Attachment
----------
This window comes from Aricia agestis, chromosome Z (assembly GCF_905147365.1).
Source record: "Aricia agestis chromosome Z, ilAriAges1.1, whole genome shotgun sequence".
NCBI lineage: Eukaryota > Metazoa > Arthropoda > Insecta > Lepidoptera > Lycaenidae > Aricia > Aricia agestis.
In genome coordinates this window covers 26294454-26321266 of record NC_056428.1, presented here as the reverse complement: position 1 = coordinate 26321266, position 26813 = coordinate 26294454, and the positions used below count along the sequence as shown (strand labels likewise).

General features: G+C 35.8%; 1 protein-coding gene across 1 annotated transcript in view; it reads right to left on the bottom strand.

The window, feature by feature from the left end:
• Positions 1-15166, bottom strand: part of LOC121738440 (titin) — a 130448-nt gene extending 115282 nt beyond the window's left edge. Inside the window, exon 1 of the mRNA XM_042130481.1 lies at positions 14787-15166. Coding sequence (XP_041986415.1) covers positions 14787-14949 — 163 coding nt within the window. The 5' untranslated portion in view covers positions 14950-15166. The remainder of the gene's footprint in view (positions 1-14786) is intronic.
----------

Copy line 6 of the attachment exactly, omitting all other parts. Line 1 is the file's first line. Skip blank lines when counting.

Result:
The window, feature by feature from the left end: